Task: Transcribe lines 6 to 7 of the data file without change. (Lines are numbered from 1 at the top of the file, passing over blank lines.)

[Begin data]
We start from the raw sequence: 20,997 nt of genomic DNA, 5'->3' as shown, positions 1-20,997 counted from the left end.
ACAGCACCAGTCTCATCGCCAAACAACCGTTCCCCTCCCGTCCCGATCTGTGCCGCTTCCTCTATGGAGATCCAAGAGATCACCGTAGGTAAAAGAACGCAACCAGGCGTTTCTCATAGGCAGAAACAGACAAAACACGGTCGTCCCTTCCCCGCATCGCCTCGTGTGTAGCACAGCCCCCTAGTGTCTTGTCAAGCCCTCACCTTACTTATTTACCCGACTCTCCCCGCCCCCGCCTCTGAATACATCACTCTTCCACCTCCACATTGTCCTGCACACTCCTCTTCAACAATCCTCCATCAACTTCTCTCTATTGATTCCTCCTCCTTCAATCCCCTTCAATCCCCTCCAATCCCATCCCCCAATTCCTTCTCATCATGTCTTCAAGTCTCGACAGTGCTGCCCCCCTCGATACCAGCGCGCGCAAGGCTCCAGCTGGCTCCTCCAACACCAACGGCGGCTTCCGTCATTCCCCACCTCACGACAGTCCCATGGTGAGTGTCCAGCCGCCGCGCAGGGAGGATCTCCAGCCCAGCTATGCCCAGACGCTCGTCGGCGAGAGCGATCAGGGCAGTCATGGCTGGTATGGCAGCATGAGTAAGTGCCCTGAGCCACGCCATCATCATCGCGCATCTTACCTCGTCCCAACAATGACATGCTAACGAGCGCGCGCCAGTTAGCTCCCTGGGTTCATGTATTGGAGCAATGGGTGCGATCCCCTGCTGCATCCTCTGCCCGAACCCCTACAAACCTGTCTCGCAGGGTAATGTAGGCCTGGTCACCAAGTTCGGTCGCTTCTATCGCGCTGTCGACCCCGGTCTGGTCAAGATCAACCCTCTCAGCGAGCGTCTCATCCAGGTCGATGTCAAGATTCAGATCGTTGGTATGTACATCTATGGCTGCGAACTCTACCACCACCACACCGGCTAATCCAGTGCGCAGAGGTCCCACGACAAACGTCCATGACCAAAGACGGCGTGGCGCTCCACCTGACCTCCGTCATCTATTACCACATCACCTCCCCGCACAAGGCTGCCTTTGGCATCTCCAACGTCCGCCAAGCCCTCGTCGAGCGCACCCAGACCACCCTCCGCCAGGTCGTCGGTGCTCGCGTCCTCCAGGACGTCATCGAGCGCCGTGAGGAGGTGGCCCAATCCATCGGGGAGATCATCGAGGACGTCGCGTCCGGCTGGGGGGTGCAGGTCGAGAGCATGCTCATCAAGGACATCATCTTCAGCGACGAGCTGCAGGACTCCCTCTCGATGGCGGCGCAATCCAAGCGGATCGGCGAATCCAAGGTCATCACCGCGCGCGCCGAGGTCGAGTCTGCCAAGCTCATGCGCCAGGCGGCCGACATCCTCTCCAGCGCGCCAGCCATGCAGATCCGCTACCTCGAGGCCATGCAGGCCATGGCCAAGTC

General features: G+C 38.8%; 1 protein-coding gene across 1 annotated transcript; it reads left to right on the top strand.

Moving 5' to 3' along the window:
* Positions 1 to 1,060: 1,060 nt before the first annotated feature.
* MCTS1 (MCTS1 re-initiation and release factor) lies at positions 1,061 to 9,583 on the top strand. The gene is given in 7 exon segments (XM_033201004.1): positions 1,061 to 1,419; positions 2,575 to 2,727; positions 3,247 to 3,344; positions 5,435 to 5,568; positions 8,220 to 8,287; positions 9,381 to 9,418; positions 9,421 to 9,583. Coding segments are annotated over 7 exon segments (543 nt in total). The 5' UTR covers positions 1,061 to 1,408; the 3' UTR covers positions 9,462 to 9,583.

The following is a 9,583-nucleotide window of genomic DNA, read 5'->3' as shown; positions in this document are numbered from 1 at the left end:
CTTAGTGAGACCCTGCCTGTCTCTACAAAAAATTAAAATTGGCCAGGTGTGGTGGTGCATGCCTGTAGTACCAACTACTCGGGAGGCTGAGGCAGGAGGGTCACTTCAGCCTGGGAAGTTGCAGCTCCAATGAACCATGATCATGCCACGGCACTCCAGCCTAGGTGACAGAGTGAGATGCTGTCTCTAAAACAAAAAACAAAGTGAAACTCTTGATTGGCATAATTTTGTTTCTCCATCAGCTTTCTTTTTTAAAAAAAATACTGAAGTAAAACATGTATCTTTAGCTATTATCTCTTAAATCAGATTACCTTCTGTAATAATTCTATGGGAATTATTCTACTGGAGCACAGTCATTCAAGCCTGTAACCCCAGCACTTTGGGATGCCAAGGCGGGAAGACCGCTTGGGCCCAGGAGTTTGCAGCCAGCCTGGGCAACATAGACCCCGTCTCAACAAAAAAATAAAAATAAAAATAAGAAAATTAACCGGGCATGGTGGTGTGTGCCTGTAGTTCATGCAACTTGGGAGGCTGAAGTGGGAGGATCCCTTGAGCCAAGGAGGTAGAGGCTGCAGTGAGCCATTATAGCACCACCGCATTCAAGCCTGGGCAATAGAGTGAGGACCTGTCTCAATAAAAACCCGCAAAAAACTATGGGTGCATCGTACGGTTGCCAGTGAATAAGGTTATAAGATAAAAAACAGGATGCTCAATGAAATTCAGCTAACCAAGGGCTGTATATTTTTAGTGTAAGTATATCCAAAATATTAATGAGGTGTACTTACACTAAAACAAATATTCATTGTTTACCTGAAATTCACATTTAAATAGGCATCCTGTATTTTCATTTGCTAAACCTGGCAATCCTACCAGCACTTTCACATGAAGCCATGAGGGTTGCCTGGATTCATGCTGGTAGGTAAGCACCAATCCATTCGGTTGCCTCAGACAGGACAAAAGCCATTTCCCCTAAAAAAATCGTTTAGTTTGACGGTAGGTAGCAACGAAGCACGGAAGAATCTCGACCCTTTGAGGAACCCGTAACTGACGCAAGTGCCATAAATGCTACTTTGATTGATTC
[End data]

* MCTS1 (MCTS1 re-initiation and release factor) lies at positions 1,061 to 9,583 on the top strand. The gene is given in 7 exon segments (XM_033201004.1): positions 1,061 to 1,419; positions 2,575 to 2,727; positions 3,247 to 3,344; positions 5,435 to 5,568; positions 8,220 to 8,287; positions 9,381 to 9,418; positions 9,421 to 9,583. Coding segments are annotated over 7 exon segments (543 nt in total). The 5' UTR covers positions 1,061 to 1,408; the 3' UTR covers positions 9,462 to 9,583.

The following is a 9,583-nucleotide window of genomic DNA, read 5'->3' as shown; positions in this document are numbered from 1 at the left end: